I was just conversing with a classmate (amanda) on the incorporation of "black english" into the classrooms of today. We talked about how incorporating or letting students use "black english" or "latino english" in the classroom may make them feel a little more comfortable in the class itself. We talked about how if students could use thier vernacular language in the class then they may be more interested than in a classroom where they would be corrected or repremanded. We think that if teachers let students talk how they want and write how they want, then mid way through the year "code switching" could be introduced and the students would be more likely and more willing to make an effort to learn when to use "standard english" and when to use "black english" or "latino english. " We aso were wondering how are teachers today incorporating "balck english" into their classrooms? Assuming they are at all. What do you think about these languages? Do you think they should be incorporated or not? And how should they be incorporated?

Making students feel comfortable in their classrooms is very important in the enterprise of education. One way to make our students feel comfortable is to support their use of Black English and Latino English. When dealing with incorrect uses of Standard English, we need to not just tell our students what they are doing wrong and to change it, but we need to show them what they are doing wrong and explain to them how to change it. We need to show them that it is alright to use Black English and Latino English, but there is a time and place for it, and the school setting is not that place. We need to inform them about "code switching" (changing from one language to the next depending on the setting), and when the right times are to use certain kinds of language. If we can show our students that we respect their heritage and who they are by respecting their languages, then we have taken the first step in making them feel more comfortable in our classroom. Another way to make our students feel comfortable is to engage them into the classroom and the material that is being presented. As teachers, we need to make sure that we do everything in our power to engage our students, because if we don't, well then what does that mean for those students who are left out. So, How else can we make our students feel comfortable in our classrooms? What do you think about these two ideas? Do they make sense or not? Do you think that it is really important to make our students feel comfortable or should that be something on the bottom of our list?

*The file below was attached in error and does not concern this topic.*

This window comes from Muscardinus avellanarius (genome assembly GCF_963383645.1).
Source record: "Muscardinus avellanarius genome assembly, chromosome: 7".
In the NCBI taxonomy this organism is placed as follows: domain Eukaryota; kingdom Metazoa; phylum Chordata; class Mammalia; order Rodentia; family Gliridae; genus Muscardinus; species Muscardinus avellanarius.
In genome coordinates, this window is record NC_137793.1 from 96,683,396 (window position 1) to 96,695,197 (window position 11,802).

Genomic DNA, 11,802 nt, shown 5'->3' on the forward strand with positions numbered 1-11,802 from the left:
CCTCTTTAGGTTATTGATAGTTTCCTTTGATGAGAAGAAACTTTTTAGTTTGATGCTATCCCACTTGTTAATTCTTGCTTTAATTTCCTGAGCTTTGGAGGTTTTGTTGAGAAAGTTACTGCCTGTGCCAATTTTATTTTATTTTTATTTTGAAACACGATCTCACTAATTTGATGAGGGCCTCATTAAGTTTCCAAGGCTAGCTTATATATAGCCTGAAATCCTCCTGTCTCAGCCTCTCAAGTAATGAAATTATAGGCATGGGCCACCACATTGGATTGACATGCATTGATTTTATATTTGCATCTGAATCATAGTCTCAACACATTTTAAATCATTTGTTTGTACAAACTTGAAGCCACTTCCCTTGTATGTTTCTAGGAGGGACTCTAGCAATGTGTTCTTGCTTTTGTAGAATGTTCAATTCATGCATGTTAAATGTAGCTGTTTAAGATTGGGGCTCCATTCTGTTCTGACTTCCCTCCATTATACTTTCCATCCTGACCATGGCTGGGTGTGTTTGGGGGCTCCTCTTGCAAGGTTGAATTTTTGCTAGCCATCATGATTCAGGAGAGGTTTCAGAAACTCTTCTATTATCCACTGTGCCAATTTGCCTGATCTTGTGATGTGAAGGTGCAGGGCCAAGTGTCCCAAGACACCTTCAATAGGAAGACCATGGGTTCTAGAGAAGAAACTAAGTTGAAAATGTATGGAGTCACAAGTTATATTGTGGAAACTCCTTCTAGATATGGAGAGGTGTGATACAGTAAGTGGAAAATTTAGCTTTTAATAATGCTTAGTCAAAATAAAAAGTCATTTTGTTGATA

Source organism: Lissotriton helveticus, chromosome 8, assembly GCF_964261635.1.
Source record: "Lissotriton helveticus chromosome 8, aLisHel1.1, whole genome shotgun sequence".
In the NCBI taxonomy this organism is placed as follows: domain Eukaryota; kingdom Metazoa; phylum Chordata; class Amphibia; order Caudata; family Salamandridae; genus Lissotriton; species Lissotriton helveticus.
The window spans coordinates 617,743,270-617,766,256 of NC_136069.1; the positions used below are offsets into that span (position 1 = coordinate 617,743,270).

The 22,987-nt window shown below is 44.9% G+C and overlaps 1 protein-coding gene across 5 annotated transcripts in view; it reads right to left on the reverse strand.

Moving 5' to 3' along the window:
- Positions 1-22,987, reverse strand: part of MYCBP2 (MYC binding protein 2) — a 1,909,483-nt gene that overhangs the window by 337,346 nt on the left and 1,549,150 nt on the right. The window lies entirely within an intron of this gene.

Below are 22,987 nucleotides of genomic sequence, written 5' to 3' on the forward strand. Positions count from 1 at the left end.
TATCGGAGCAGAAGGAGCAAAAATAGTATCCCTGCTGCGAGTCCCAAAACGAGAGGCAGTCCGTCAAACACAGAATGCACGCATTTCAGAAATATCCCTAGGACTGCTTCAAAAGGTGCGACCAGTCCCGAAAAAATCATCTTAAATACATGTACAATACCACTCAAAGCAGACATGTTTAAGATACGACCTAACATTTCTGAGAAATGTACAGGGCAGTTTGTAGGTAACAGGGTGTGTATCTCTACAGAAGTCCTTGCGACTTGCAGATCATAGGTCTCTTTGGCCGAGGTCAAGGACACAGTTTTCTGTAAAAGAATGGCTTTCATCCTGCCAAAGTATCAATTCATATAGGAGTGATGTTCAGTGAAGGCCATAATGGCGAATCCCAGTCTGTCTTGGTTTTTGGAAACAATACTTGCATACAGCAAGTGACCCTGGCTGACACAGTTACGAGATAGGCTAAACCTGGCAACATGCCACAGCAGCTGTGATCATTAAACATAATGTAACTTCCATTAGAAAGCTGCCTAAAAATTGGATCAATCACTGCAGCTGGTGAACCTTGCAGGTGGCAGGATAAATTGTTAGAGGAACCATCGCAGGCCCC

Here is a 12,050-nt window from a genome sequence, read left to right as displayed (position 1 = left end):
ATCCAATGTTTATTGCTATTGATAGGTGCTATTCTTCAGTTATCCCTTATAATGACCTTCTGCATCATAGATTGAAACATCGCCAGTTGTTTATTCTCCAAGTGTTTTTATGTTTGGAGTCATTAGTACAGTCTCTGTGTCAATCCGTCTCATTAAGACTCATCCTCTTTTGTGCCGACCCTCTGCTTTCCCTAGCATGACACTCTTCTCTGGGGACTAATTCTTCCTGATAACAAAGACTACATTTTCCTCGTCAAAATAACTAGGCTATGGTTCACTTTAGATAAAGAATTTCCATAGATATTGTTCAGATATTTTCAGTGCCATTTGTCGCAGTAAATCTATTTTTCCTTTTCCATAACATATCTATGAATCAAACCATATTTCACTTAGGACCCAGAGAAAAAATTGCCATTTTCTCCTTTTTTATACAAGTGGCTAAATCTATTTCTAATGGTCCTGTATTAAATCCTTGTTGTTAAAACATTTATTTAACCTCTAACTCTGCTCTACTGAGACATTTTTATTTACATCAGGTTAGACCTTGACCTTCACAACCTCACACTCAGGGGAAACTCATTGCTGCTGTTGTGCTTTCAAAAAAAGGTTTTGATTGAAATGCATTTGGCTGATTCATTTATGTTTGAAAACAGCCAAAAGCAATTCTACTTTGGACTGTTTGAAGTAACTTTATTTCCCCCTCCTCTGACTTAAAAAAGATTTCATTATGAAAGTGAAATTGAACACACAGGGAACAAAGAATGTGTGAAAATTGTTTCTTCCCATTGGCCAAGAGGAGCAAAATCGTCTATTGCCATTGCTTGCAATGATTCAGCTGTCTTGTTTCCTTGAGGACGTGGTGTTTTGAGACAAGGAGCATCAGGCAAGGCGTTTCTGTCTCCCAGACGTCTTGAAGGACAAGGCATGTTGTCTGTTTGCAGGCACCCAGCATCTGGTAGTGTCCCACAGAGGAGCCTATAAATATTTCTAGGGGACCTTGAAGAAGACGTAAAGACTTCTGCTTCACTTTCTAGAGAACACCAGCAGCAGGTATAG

There are many challenges that come with teaching in an urban school setting. Two specific challenges of teaching in this setting are violence and the languages (such as Black English). Black English is being used in schools all over America on a regular basis, not just in the urban school setting. Although it is very important to support our student's vernacular, as teachers it is important that we teach our students when to use these vernacular languages and when Standard English is the more appropriate choice. This process is often referred to as "code switching." On top of this challenge of languages that are used in schools a lot of attention must be paid to violence, not just the act, but the reference to it in our student's writing. As teachers we need to know when to really address the situation of violence that comes into our student's writing and when we need to respect it as an artistic move on the part of the author. These two challenges are huge when it comes to urban schools. What do you think about these challenges? Would you encourage "code switching" or would you simply tell the student to get rid of his or her vernacular? And what about violence in our student's writings? How do we address it?

Wednesday, October 11, 2006